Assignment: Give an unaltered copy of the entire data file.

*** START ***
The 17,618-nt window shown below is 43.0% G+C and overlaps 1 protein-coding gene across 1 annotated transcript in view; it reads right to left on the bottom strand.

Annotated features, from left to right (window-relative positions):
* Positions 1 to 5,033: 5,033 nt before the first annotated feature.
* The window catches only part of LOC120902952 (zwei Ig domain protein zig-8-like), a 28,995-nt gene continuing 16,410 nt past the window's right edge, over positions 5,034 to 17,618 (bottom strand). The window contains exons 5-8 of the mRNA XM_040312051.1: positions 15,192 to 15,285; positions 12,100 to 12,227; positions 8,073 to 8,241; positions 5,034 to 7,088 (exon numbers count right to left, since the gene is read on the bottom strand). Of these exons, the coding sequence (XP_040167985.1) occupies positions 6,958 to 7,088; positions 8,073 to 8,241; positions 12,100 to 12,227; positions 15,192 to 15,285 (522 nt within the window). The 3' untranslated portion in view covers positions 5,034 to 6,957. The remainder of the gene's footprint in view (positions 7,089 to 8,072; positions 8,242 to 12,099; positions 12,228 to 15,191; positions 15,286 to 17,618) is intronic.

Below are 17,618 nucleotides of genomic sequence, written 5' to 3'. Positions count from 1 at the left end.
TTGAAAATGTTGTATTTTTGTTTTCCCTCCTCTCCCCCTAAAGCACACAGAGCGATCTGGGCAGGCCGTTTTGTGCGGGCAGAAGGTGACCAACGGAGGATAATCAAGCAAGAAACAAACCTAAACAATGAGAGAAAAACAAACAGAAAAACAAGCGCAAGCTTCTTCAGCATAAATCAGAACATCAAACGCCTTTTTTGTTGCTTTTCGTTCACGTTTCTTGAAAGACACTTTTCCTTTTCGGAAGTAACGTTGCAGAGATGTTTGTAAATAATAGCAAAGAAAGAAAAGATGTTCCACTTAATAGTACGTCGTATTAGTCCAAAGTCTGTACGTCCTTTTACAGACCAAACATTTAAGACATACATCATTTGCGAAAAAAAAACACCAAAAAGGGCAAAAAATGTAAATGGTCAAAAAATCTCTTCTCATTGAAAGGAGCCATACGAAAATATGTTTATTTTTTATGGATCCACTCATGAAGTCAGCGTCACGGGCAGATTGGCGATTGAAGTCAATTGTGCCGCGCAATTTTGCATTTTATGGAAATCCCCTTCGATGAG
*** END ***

The 17,618-nt window shown below is 43.0% G+C and overlaps 1 protein-coding gene across 1 annotated transcript in view; it reads right to left on the bottom strand.

Annotated features, from left to right (window-relative positions):
* Positions 1 to 5,033: 5,033 nt before the first annotated feature.
* The window catches only part of LOC120902952 (zwei Ig domain protein zig-8-like), a 28,995-nt gene continuing 16,410 nt past the window's right edge, over positions 5,034 to 17,618 (bottom strand). The window contains exons 5-8 of the mRNA XM_040312051.1: positions 15,192 to 15,285; positions 12,100 to 12,227; positions 8,073 to 8,241; positions 5,034 to 7,088 (exon numbers count right to left, since the gene is read on the bottom strand). Of these exons, the coding sequence (XP_040167985.1) occupies positions 6,958 to 7,088; positions 8,073 to 8,241; positions 12,100 to 12,227; positions 15,192 to 15,285 (522 nt within the window). The 3' untranslated portion in view covers positions 5,034 to 6,957. The remainder of the gene's footprint in view (positions 7,089 to 8,072; positions 8,242 to 12,099; positions 12,228 to 15,191; positions 15,286 to 17,618) is intronic.

Below are 17,618 nucleotides of genomic sequence, written 5' to 3'. Positions count from 1 at the left end.
TTGAAAATGTTGTATTTTTGTTTTCCCTCCTCTCCCCCTAAAGCACACAGAGCGATCTGGGCAGGCCGTTTTGTGCGGGCAGAAGGTGACCAACGGAGGATAATCAAGCAAGAAACAAACCTAAACAATGAGAGAAAAACAAACAGAAAAACAAGCGCAAGCTTCTTCAGCATAAATCAGAACATCAAACGCCTTTTTTGTTGCTTTTCGTTCACGTTTCTTGAAAGACACTTTTCCTTTTCGGAAGTAACGTTGCAGAGATGTTTGTAAATAATAGCAAAGAAAGAAAAGATGTTCCACTTAATAGTACGTCGTATTAGTCCAAAGTCTGTACGTCCTTTTACAGACCAAACATTTAAGACATACATCATTTGCGAAAAAAAAACACCAAAAAGGGCAAAAAATGTAAATGGTCAAAAAATCTCTTCTCATTGAAAGGAGCCATACGAAAATATGTTTATTTTTTATGGATCCACTCATGAAGTCAGCGTCACGGGCAGATTGGCGATTGAAGTCAATTGTGCCGCGCAATTTTGCATTTTATGGAAATCCCCTTCGATGAG